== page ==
Vice-President Mike Pence announced Thursday plans for the U.S. to return to the moon and put “American boots on the face of Mars.”
His remarks came days after President Trump appointed him the head of the revived National Space Council. Last seated in 1993, the council is charged with guiding U.S. space policy, and Pence laid out ambitious goals for NASA in a speech at the Kennedy Space Center, which he called “the heart and soul of our space program, where science fiction has become science fact for generations.”
America will “get back to winning” in space, Pence said, and “usher in a new era of space leadership.” He said space exploration will help the U.S. by strengthening the economy, unlocking new technology, inspiring children to love science, and helping keep America safe.
“Today, I come to assure you, the men and women of NASA, and all those at this gateway to the stars, where the aspirations of the American people have taken flight, that under President Donald Trump, America will lead in space once again,” he said.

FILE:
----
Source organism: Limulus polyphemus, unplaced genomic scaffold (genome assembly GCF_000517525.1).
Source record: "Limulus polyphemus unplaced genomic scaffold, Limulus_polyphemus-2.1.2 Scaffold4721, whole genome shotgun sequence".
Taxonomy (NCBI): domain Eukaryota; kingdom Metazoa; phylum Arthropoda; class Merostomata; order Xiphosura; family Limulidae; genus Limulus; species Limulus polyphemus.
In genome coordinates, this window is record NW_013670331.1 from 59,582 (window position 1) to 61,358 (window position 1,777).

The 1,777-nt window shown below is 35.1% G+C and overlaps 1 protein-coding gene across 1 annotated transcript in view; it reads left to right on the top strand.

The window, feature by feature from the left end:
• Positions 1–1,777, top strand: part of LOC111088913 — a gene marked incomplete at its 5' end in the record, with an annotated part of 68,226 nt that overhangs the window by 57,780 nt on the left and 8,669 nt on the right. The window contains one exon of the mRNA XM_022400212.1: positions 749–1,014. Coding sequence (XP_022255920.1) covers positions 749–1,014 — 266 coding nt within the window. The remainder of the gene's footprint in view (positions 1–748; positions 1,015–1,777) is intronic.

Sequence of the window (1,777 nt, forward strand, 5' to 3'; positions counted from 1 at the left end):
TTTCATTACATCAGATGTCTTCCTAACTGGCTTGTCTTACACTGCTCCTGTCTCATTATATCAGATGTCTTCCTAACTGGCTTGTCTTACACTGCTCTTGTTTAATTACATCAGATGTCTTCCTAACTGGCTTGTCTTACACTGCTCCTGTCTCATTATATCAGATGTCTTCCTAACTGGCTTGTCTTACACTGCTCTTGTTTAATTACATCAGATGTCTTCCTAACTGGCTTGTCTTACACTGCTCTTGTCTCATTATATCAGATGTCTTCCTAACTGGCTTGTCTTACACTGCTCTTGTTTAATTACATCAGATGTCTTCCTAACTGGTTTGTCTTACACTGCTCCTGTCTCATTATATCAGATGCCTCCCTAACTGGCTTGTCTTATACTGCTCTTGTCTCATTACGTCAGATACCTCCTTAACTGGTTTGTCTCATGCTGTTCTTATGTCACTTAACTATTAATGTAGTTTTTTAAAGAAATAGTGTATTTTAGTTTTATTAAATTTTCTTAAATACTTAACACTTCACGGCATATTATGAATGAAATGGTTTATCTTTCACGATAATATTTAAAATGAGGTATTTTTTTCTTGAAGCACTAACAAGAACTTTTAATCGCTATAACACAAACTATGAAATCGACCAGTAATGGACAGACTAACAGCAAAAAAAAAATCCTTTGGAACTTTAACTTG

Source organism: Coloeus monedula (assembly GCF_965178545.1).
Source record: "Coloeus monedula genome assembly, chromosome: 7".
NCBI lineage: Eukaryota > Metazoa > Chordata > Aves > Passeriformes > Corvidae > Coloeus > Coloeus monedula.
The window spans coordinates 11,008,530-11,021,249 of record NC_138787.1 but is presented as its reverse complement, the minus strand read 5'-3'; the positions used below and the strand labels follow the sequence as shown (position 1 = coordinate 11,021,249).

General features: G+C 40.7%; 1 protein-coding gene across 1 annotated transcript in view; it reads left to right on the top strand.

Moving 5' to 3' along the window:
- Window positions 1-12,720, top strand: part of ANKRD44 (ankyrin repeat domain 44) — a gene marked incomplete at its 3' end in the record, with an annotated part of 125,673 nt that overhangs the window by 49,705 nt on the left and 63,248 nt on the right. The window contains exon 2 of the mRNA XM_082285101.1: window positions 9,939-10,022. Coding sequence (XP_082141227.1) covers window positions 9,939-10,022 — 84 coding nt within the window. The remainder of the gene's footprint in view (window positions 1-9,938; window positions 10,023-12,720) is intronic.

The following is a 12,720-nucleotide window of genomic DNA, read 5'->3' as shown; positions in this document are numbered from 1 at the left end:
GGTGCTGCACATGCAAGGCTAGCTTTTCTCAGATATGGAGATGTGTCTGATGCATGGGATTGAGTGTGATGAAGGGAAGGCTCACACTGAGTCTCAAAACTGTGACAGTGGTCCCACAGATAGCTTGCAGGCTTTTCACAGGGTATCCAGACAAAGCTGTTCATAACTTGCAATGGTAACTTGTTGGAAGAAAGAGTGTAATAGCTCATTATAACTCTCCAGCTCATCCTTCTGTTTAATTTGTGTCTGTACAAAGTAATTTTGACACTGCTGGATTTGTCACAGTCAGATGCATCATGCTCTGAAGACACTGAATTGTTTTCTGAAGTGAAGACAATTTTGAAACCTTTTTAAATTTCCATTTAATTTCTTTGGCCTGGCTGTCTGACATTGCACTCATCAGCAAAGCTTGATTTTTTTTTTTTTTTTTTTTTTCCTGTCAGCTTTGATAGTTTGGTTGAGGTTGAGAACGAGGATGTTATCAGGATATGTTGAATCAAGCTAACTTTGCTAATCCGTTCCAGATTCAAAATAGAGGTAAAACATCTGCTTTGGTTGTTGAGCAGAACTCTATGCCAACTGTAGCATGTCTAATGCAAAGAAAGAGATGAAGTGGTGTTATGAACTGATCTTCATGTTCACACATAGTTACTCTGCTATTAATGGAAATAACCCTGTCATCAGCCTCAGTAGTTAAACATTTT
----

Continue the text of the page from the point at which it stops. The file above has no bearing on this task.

Pence didn’t go into detail about how the U.S. will achieve those goals or provide any timetables. Despite the grandiose language — America will take “our rightful place as the vanguard of humanity’s historic rendezvous with the future,” Pence said — the particulars of the Trump administration’s space plan remain murky. He also did little to reconcile the apparent importance of NASA with proposed budget cuts.
But maybe Pence was just trying to give a rousing speech heavy on symbolism, leaving the policy to the NASA administrator. There’s one problem with that theory though: Six months into the Trump presidency, NASA still doesn’t have an administrator.